Sunday, 25 May 2008

Young and Free, Only 17

So guess who decides to go clubbing last Friday? It was Richard's fault entirely. He was taking pictures down at Rampage's reunion dance at the Inc club in the 02 Arena and thought it might be a neat idea to drag me along as well. For those who aren't familiar with Rampage, they were (are) a really popular bunch of DJ's, who basically provided the soundtrack to the lives of many young Black Londoner's during the mid 90's. Back in the day you could guarantee that a Rampage dance would be a road block affair. It's the kind of event that would cause you to pull out all the stops with regards to your personal grooming. Hair, clothes and make-up had to be on point because you were bound to bump into your work mates, college friends and ex-boyfriends. Like all good things that must come to an end though, Rampage parties were no different. In amongst trying to hold down careers and starting and raising families, I guess we all kind of grew up and clubbing moved way down on the list of priorities for most of us.

But by some stroke of genius here we all are again 10 years or so later, trying to re-live that magic. Who knew that everything aspect of the 90's rave scene would be delivered with such authenticity? At 2am I'm still trying to decipher why 200 plus people are standing outside the venue queuing up to get in. I loathed queuing for clubs in the peak of my raving years, so you can imagine how hard it is to resist the urge to say to Rich "Let's just knock it on the head." Plus my feet are killing me. I'm wearing a pair of strappy gold sandals, shoes that I haven't worn for about a year, and the unfamiliarity is becoming more and more apparent. I'm shuffling from foot to foot and trying to remain a good sport. We're standing in the guest list queue and the doorman assures us that we'll be let inside within 10 minutes. But he's lying. And did I mention that my feet are burning me? Then to make matters worse, a Black Joe 90 look-alike enters the equation. Lanky, loud and wearing oversized spectacles, he plants himself right behind me and Rich, his opening statement instantly grating me - "Women run the world they do". He keeps repeating this nonsense in a voice that is so shrill, annoying and hysterical sounding that I just wanna chin him. He just doesn't stop talking. Then deciding that his audience of 6 wasn't sufficient enough, he tries to talk to me (BLANK). Not one to give up easily, he diverts his attention to Rich, figuring that he'll get in there by talking about that universal topic of interest to men - phones. But again - BLANK. The model chick and her two mates in front of us - BLANK.

I try my best to block him out. Right now all I care about is getting inside, having a glass of Bailey's and listening to a few good tunes. Finally the moment arives. We're frisked down, and ushered into to the club. Typically, the club is half empty and a hundred or more people are still waiting outside. Ah well never mind. I have to sit down for 15 mins for my feet to recover. Rich buys me the Bailey's I've been longing for and heads off in among the crowd to start taking pictures. It then dawns on me that without my female friends I might be in for quite a lonely night. Just as I'm thinking that, Rich spots our friend Lorraine. She's here with another one of our friends, Ursula, and I rejoice at some much needed female company - yeah, the party is on. Minutes later we're in among a sea of faces, swaying, dancing and reminiscing to old soul classics. "Forever My Lady" (reminds me of a guy I was seeing who showed me the door because I was taking too long to give up the goods). Brandy's "Best Friend" (takes me back to my University days , sitting in the canteen having a laugh with Buki, Denise, Raj and Aeesha). "Stroke You Up" (brings back memories of R-Kelly being a cool, up and coming artist taking the R&B world by storm - what happened dude?) It was that kind of night... a night of enjoyment and reflection. My young adulthood captured sonically in a four hour segment. By the time the music changed to Jungle to House then to Garage, me and the girls had found three prime spots on top of the speaker boxes and just decided to chill. I refused to acknowledge my tiredness. It was only when the ragga (or bashment as it's now known) came on, and I couldn't even lift a leg that I knew it was time to hit the road.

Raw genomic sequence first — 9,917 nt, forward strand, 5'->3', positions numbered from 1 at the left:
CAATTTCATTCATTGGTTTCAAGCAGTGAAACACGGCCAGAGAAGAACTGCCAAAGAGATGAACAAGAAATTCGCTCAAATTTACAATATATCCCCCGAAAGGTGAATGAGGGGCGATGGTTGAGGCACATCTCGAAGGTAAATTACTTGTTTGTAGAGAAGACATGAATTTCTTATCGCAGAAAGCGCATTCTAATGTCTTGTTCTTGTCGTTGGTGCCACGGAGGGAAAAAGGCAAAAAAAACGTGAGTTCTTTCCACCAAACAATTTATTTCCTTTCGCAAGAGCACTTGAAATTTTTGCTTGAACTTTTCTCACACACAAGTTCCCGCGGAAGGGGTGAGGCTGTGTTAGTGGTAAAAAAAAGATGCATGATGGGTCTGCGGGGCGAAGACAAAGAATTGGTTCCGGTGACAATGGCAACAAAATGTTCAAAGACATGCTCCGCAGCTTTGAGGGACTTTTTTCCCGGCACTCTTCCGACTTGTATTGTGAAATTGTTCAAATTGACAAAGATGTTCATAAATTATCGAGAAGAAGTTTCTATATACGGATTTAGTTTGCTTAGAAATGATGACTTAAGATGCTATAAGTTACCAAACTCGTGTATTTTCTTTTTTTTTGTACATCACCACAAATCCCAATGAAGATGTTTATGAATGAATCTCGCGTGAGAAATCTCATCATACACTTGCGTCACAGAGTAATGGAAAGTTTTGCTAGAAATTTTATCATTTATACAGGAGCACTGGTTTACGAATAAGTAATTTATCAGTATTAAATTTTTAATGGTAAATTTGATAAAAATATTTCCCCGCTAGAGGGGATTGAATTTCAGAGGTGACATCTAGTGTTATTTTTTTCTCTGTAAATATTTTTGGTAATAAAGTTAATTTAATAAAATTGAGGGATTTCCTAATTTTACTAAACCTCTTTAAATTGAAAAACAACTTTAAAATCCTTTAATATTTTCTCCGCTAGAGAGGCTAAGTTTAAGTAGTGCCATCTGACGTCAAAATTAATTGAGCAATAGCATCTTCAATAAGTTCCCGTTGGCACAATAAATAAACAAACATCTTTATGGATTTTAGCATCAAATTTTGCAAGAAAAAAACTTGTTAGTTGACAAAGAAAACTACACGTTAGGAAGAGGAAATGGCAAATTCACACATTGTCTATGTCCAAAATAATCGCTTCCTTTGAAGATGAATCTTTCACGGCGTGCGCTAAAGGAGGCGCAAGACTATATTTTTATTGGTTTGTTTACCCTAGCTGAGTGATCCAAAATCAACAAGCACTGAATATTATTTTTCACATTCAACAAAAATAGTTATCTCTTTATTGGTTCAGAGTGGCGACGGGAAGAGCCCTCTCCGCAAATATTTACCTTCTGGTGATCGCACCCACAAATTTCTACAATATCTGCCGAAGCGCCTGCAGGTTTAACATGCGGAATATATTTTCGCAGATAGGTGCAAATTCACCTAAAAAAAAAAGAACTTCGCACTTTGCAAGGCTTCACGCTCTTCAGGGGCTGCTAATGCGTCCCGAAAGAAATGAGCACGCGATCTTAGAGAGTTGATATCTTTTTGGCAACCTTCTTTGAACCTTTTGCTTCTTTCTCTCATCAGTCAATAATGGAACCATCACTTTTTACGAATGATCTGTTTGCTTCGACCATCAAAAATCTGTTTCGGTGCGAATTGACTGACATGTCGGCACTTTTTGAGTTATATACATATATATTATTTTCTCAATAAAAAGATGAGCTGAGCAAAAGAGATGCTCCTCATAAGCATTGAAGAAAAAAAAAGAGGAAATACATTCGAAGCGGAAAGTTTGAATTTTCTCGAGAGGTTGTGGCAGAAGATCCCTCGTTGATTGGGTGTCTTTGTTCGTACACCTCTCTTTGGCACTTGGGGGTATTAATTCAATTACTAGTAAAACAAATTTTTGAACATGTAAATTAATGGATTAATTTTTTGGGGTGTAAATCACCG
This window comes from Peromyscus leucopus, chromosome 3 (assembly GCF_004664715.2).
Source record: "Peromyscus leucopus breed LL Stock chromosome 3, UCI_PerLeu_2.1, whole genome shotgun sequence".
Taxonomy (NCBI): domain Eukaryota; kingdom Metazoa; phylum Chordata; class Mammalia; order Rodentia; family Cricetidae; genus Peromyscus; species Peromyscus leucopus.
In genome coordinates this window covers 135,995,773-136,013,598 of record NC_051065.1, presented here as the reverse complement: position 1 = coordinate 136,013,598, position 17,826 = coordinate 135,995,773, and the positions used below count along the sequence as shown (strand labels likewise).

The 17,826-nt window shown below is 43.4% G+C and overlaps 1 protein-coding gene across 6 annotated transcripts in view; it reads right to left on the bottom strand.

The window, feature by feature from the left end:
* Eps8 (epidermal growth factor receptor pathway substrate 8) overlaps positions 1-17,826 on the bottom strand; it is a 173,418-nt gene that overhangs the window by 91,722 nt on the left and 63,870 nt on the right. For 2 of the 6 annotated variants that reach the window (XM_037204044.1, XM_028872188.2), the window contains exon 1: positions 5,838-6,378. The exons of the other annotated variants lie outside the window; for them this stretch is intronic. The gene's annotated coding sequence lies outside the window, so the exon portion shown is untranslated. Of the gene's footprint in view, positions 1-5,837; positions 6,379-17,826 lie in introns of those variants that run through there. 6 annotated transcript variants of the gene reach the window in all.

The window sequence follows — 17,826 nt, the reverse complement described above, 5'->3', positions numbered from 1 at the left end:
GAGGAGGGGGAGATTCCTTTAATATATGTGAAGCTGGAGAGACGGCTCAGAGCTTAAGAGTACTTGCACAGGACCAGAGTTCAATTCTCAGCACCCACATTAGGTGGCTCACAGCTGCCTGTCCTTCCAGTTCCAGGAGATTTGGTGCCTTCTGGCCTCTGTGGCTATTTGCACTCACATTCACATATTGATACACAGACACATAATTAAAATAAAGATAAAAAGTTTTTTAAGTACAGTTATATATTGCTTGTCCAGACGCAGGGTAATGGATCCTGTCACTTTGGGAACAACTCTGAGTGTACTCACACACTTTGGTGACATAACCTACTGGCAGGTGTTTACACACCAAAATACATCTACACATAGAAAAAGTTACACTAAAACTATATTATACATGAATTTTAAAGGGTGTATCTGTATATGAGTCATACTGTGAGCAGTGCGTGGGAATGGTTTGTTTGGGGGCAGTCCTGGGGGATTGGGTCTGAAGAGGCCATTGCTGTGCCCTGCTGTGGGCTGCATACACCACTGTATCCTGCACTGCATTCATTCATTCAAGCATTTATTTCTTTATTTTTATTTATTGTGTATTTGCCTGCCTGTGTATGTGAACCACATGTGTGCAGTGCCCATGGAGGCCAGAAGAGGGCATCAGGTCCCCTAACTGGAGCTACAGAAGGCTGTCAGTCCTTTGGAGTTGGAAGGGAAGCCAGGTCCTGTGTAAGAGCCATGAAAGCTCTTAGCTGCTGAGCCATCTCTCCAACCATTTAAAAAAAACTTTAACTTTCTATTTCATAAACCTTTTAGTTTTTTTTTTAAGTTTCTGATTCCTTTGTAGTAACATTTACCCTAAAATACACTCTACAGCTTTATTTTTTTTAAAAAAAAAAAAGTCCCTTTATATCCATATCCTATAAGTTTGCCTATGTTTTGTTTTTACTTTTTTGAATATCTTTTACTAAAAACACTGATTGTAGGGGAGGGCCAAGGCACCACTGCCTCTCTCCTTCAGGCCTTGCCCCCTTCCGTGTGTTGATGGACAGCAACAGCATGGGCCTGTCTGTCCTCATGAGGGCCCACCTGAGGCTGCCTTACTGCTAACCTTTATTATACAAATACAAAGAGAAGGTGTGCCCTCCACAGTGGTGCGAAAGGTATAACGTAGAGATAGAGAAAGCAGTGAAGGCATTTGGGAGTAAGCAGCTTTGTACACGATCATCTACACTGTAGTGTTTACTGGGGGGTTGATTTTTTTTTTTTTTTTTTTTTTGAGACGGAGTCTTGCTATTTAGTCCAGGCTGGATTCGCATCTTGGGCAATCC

Reluctantly we leave the club, when we arrive outside the 02 Arena at 6am I'm surprised to see a world in motion. Birds are soaring energetically, businessmen are boarding their trains, and store vendors have opened up shop. This is another part of clubbing that I recollect vividly - the feeling of embarrassment when you re-enter the real world with dishevelled stinky clothes, smudged make-up, and sweated out hair, set against the rest of the population who are up and about looking well-presented and clean. To quote an old school saying, "Shame guy".

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I am a thirty-something African Caribbean female from South East London. My blog will shine a light on Black British culture offering the best in entertainment, fashion, beauty, community, film & music, with the occasional personal musing thrown in from yours truly. Thank you for taking out the time to peek into the pages of my diary. Now grab a cup of cocoa, relax and enjoy.